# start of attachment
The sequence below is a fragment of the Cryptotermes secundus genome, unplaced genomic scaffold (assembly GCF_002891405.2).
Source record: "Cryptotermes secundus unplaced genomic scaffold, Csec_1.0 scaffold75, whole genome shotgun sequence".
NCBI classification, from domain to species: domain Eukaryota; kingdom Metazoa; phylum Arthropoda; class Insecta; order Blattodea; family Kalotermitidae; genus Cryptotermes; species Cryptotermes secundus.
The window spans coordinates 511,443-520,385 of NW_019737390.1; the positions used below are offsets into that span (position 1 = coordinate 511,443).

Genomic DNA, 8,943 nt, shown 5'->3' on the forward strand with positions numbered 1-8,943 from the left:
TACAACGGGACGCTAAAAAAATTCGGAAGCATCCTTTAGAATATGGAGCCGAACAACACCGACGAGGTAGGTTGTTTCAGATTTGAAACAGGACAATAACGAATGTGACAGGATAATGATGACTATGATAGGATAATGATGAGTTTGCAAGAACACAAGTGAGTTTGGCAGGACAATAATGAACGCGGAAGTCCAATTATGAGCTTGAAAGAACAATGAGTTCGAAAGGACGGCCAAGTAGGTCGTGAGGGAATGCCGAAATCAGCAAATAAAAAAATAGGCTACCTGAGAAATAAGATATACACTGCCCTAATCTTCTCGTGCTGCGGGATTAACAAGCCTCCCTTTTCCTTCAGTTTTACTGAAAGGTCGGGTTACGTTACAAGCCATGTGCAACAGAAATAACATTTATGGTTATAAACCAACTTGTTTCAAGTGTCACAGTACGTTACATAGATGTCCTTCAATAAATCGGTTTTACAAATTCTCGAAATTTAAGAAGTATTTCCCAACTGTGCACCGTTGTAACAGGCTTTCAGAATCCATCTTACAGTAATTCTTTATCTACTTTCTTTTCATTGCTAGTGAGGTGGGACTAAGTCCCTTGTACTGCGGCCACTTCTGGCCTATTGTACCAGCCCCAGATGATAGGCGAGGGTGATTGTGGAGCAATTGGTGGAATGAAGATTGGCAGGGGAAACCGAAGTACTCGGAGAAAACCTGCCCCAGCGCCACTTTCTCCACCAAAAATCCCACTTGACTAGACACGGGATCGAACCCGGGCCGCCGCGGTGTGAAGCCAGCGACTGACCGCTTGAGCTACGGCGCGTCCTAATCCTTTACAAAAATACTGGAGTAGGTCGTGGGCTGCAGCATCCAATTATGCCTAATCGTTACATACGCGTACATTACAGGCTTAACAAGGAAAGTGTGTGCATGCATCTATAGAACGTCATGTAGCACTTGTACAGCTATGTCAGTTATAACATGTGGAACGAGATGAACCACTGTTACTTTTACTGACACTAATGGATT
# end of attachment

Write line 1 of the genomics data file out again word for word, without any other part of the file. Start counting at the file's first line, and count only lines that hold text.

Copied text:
The sequence below is a fragment of the Cryptotermes secundus genome, unplaced genomic scaffold (assembly GCF_002891405.2).